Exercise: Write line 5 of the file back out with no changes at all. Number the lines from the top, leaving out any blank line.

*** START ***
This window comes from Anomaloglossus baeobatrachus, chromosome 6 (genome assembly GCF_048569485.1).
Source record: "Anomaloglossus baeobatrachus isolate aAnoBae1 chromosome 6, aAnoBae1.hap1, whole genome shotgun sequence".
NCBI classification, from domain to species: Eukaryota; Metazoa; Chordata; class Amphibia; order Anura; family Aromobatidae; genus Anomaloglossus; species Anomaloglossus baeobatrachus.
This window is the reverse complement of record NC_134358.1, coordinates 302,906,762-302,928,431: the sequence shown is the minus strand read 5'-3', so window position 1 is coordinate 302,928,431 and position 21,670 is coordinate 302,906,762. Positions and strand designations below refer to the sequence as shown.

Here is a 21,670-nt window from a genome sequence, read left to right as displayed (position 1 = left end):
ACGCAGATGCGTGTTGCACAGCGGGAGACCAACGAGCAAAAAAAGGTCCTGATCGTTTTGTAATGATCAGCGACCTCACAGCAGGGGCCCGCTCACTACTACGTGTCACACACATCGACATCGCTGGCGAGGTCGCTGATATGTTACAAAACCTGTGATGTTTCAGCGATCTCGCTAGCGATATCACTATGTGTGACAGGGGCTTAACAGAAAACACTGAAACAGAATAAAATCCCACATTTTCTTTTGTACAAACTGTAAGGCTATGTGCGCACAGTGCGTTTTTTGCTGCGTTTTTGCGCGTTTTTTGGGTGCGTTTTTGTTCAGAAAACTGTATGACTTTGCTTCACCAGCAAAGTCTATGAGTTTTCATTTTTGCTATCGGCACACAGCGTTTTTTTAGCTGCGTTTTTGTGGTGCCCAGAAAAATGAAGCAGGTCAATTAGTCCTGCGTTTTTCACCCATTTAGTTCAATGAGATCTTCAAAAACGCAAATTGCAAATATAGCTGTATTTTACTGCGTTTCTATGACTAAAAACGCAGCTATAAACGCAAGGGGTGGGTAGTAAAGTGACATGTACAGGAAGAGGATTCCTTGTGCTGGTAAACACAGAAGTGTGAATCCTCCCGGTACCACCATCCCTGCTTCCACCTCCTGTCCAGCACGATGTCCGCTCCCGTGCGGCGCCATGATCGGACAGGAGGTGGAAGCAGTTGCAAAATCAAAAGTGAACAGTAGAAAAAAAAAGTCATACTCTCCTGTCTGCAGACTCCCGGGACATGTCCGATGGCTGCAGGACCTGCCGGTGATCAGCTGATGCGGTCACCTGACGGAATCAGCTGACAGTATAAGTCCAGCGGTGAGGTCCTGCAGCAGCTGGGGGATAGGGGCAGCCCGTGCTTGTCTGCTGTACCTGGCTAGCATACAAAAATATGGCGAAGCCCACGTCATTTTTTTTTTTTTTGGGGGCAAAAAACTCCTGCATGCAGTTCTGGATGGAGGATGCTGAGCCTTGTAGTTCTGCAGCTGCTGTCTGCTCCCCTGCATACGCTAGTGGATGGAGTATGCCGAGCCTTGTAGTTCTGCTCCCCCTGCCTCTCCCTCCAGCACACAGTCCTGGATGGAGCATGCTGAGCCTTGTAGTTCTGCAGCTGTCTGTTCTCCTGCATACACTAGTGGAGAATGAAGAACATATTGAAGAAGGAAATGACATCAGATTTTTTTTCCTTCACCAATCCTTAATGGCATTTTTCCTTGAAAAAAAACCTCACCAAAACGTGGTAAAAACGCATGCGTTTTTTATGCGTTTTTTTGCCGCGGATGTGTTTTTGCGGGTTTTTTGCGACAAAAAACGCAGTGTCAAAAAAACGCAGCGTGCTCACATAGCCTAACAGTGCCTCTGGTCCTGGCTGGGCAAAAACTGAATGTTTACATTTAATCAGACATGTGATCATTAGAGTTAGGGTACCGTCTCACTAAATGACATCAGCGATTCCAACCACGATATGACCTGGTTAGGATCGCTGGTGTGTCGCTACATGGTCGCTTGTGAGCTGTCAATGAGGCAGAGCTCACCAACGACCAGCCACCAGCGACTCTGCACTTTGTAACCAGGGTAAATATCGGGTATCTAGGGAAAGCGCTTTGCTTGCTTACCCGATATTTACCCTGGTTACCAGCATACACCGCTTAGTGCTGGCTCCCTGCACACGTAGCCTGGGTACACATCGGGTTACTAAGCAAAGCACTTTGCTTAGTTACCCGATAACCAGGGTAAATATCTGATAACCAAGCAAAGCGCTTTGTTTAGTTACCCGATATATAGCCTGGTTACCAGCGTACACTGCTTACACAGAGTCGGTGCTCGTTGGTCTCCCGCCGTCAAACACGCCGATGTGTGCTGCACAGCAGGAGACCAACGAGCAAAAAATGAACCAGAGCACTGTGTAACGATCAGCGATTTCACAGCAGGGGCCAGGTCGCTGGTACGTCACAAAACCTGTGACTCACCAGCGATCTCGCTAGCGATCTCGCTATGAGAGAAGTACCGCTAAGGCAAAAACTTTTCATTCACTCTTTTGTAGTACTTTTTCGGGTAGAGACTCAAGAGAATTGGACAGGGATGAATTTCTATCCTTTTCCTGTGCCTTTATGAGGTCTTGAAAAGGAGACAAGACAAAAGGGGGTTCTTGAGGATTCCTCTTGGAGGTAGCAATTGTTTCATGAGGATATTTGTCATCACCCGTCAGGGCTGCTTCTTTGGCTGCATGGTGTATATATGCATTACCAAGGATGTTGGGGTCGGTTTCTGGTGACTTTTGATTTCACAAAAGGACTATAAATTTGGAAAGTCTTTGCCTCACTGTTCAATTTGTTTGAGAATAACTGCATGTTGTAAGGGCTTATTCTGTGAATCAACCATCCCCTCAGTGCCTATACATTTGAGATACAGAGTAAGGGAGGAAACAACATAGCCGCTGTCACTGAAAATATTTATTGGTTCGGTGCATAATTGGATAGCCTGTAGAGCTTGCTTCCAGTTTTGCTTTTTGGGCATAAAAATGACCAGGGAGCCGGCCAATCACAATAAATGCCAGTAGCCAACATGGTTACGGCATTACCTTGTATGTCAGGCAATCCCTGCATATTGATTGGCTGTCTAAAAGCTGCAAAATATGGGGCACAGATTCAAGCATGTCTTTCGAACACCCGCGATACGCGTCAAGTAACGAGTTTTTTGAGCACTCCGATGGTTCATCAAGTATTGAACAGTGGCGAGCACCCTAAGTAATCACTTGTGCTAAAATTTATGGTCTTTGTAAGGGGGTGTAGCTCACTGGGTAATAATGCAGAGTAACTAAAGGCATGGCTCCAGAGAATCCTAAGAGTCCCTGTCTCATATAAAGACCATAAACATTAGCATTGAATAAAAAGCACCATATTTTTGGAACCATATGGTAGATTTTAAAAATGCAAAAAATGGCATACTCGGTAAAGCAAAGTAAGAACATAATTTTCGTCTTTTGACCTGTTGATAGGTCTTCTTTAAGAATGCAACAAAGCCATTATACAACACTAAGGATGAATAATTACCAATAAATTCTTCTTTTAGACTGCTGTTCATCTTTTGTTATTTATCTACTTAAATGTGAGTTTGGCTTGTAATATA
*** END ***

Here is a 21,670-nt window from a genome sequence, read left to right as displayed (position 1 = left end):